Press Release: Coalition for an Ethical Psychology Charges APA with Complicity in Bush-Era Torture Interrogations
FOR IMMEDIATE RELEASE
Thursday, August 12, 2010
As the American Psychological Association (APA) meets this weekend in San Diego, CA, for its annual convention, the Coalition for an Ethical Psychology today released a letter to APA President Carol Goodheart detailing the APA’s complicity and failure to act in ethics scandals involving psychologists who aided the U.S. government’s torture program. (PDF of letter to Goodheart is available HERE)
The Coalition charges that the APA has been directly complicit in supporting and empowering psychologists to develop, research, supervise and/or implement the Bush-era interrogation program with impunity. This complicity includes APA involvement in the cases of three psychologists – James Mitchell, John Leso, and Larry James – against whom ethics complaints have recently been filed with state licensing boards. APA complicity goes back to 2002 when the association amended its ethics code in a way that protected psychologists involved in government sponsored torture.
The Coalition is calling for an independent, impartial, outside investigation to study the APA’s collusion in the U.S. torture program. The Coalition also calls upon the APA to write letters in support of state ethics complaints against APA members Larry James and John Leso, and to initiate an APA ethics investigation of Larry James. The Coalition further insists that the association fully implement the member-passed referendum withdrawing psychologists from sites in violation of or outside of international law, specifically including Guantánamo and Bagram Air Base.
The Coalition letter details evidence of APA torture complicity:
- Former APA President Joseph Matarazzo was on the board of Mitchell, Jessen & Associates, the firm that reportedly designed and implemented the CIA’s torture program.
- APA has failed to adjudicate an internal ethics complaint against member Larry James, president of the Military Psychology Division, and has failed to support state ethics complaints against James and Leso, both of whom are accused of participation in abuses at Guantánamo.
- The APA ethics complaint against Leso, filed in August 2006, is perhaps the longest-unadjudicated complaint in APA history.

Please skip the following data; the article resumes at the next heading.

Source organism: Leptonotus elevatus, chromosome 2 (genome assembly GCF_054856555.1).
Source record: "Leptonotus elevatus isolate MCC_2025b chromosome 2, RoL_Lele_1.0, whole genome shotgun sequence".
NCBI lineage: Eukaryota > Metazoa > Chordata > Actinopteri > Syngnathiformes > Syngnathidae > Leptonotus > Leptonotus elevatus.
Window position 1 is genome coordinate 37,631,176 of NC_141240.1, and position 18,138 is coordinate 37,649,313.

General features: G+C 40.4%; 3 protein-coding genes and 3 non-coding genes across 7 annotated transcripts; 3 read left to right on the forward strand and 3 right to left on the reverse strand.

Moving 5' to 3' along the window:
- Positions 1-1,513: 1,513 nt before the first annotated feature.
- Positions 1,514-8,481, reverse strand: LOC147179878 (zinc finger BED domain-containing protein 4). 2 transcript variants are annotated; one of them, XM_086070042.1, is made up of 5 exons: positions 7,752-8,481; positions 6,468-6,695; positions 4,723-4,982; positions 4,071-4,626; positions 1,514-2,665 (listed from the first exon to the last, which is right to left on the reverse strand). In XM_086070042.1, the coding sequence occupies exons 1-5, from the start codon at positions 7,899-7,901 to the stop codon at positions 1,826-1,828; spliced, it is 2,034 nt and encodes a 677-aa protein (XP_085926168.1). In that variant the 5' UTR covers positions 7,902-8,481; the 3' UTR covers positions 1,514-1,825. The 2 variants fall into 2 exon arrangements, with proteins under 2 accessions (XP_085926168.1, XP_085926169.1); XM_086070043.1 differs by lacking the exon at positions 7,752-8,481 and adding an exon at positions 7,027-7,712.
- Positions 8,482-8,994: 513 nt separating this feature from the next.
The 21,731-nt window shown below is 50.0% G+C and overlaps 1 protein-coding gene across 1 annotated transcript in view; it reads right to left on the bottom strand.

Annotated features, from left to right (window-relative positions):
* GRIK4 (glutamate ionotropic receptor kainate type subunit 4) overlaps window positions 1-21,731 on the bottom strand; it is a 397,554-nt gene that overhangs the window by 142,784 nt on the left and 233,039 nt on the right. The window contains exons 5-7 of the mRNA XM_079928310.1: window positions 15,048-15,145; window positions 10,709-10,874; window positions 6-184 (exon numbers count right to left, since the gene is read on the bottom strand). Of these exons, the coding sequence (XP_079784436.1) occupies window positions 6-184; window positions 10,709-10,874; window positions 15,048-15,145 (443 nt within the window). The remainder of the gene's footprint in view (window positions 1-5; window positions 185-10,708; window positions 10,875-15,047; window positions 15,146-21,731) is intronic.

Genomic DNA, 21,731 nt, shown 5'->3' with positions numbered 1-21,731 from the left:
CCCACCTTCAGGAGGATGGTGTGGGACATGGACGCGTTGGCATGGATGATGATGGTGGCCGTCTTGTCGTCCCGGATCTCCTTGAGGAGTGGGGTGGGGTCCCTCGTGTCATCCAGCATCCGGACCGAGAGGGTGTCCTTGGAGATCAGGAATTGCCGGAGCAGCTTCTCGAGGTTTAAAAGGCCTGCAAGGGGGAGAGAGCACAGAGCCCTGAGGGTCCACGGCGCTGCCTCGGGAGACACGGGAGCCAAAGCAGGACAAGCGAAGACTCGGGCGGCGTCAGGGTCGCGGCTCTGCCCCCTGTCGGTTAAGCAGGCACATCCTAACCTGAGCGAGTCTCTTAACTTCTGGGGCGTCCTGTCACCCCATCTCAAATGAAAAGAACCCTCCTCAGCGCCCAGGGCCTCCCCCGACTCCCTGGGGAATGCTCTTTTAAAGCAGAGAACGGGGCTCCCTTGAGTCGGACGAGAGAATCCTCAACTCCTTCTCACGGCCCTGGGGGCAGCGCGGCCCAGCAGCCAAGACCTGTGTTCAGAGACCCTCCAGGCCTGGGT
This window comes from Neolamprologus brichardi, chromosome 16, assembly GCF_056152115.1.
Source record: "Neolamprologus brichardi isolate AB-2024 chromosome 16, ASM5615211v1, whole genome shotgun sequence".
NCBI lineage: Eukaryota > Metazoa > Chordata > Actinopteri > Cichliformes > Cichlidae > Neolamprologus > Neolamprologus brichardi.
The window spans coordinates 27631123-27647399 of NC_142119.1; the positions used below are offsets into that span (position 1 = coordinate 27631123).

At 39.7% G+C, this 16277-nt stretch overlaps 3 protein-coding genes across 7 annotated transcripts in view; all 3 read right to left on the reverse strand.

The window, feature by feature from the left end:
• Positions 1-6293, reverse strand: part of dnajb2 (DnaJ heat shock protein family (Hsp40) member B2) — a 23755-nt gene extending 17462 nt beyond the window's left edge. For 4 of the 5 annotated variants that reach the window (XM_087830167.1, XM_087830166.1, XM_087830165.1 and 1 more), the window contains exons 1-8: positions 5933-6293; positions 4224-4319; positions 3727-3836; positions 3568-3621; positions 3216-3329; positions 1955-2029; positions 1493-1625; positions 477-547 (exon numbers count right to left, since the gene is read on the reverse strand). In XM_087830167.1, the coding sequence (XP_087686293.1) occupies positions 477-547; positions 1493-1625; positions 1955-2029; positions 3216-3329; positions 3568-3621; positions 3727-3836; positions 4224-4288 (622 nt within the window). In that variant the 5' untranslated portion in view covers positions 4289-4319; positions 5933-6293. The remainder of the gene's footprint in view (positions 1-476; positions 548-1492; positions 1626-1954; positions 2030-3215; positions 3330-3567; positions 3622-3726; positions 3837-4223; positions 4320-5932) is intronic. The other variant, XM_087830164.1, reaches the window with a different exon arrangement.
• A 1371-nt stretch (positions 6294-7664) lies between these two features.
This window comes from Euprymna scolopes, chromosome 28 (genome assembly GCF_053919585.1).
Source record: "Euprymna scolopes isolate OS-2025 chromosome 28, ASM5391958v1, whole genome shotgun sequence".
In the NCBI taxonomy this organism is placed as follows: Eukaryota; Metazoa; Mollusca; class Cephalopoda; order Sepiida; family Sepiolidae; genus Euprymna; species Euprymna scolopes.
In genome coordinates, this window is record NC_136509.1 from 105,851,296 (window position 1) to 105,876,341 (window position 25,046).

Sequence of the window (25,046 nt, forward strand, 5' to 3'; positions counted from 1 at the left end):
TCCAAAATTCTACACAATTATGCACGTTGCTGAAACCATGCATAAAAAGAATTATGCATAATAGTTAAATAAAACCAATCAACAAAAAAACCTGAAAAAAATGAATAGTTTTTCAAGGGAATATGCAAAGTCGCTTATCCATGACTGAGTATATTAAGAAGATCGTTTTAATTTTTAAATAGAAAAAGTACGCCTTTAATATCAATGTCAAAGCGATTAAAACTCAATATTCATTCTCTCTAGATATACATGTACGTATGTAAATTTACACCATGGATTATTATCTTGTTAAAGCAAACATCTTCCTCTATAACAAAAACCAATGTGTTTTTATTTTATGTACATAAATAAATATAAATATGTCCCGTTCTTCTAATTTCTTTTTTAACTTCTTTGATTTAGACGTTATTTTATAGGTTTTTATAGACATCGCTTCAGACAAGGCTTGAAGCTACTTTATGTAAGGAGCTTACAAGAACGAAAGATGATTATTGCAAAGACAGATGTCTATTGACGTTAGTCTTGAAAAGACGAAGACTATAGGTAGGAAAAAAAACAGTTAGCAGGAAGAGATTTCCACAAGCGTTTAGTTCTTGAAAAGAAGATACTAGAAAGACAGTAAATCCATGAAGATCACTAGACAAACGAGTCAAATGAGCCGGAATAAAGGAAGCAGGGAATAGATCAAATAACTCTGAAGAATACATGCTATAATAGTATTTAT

- APA hosted confidential conferences together with the CIA and RAND Corporation in 2003 and 2004 at which James Mitchell and Bruce Jessen, CIA consultants and torture psychologists, were among the attendees. The 2003 conference discussed such “enhanced interrogation” techniques as use of drugs and sensory overload.
- A former top APA official, Russ Newman, while married to a Guantánamo Behavioral Science Consultant, was allowed to exert major influence on an APA ethics task force implicitly determining whether his wife’s activities were ethical.
- That same task force was dominated by military-intelligence psychologists, a majority of whom had served in chains-of-command accused of participating in detainee abuse.
- APA has actively undermined the 59% of voting members who voted to withdraw psychologists from Guantánamo, Bagram, and other detention sites operating outside of or in violation of international law.
Since 2006, the Coalition and its allies have urged changes in APA policy through open letters (often joined by other psychological and human rights organizations), a campaign of withholding dues and mass resignations, an election campaign for APA President, and a member-passed referendum withdrawing psychologists from sites in violation of or outside of international law.
The Coalition for an Ethical Psychology is dedicated to putting psychology on a firm ethical foundation in support of social justice and human rights. The Coalition has been in the lead of efforts to remove psychologists from torture and abusive interrogations.